Saturday, April 07, 2018

Relative Affordability.


"...Condominium properties are the last bastion of relative affordability in Vancouver..."

Sure thing Mr. Soper.


You know.

...The average price for condos hit $723,827 in March, up 22.8 per cent from a year earlier and just shy of the record $751,358 in January...

put a worm in your ear?....This!



e.a.f. said...

what popped up was a very young Sex Pistols singing I'm the anti Christ. when you think of the real estate market in B.C. and that song, yes, they do go together.

Developers ensured condos did not remain affordable. They wanted to make money and built and marketed LUXURY condos for people other than those living and working here. Too bad the government didn't do what Australia and N.Z. did because there is still lots of room for prices to go up. A 2,300 hundred sq. ft. 2 hundred year old town house in London, $9M Where do the working people live? very far away.

The foreign tax needs to be higher or there be a ban on foreign ownership of houses and they may only own one condo for their personal use. People like the Mayor of Nanaimo who wants Nanaimo, to be excluded from the foreign owners tax must either be in bed with foreign owners and their representatives or out of his mind and not know what has happened in the lower mainland and Kelowa. Prices of homes in some areas of Nanaimo have gone up $100K in one year and that may not sound like much compared to the lower mainland, but it where the lower mainland was 10 years ago.

Perhaps NFLD ought to keep those outport open. People from B.C. may have to go live there.

RossK said...


'Twas the pre-EMI Pistols back when they actually had a bass player named Matlock that was not related to Andy Griffith..

Key, though, is the tune itself.

Especially the alphabet soup verse of 'Anarchy In The UK', as that was a concept that ruled over so many things British at the time.

We have a variation on that soupy theme going on here now...Except our alphabeteers are all peddling astroturf, real estate-driven, et cetera.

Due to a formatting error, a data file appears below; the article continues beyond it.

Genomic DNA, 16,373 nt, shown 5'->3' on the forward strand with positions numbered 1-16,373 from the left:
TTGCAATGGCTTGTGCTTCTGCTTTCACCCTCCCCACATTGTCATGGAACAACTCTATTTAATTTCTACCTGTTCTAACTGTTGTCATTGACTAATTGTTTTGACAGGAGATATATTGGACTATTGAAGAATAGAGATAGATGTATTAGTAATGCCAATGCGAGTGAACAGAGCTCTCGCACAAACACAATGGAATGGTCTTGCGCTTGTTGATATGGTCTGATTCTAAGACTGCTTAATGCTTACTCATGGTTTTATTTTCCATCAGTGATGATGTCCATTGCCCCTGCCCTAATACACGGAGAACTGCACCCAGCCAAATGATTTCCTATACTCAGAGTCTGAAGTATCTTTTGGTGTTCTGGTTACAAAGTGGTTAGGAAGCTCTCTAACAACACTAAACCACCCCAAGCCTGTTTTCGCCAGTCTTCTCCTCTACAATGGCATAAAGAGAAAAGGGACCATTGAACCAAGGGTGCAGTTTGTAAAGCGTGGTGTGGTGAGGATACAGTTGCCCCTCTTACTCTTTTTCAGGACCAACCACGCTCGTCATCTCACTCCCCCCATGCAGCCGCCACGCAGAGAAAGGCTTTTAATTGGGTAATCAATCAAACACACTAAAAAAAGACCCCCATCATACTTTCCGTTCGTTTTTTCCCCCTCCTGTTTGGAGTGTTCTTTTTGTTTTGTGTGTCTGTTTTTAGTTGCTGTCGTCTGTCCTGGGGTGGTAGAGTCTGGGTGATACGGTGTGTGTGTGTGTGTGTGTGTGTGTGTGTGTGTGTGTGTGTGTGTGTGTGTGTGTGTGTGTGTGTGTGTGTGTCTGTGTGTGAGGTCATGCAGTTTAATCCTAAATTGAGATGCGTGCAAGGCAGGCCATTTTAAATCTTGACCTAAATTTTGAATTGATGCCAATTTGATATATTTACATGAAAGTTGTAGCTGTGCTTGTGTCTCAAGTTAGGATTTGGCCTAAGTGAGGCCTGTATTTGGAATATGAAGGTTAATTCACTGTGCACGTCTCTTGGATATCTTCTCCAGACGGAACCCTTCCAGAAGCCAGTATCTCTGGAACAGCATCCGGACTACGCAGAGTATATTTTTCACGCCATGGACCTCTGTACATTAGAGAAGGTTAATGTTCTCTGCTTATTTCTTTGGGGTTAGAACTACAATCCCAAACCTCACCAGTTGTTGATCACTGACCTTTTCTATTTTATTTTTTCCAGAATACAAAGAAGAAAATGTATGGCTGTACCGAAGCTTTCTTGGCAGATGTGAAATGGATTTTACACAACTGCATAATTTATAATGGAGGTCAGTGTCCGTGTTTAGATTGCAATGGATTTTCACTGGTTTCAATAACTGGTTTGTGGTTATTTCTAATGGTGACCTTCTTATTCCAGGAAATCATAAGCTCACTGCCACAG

Thus the 'UDI' of the sub-header.


Hugh said...

The banks love it when people go deeper into debt to pay for over-priced real estate.

Real estate people love the higher commissions they get from over-priced real estate.

Govt loves the higher taxes they get from over-priced real estate.

Keith. said...

Last thing local govts. want is for property prices to go down, there goes the
ever growing annual property tax income.

"Never Mind the Bollocks" is the Sex Pistols album that springs to mind, and should be the mantra for most of us.

Lew said...

“Them that has gets…”

And the Andrews Sisters were pointing it out long before the Sex Pistols.

Scotty on Denman said...

To be clear, Keith, property tax assessments are based on the values of properties relative to each other, and those assessments are used to apportion the tax levied on each. The amount of tax required for stuff, roads, police, etc., is distributed among the weighted values of individual properties. Thus it is immaterial how much properties are worth in the absolute. If all real estate prices dropped by half, the tax requirement would still be the same and, all other real estate prices being equally halved, the weightings would also be the same.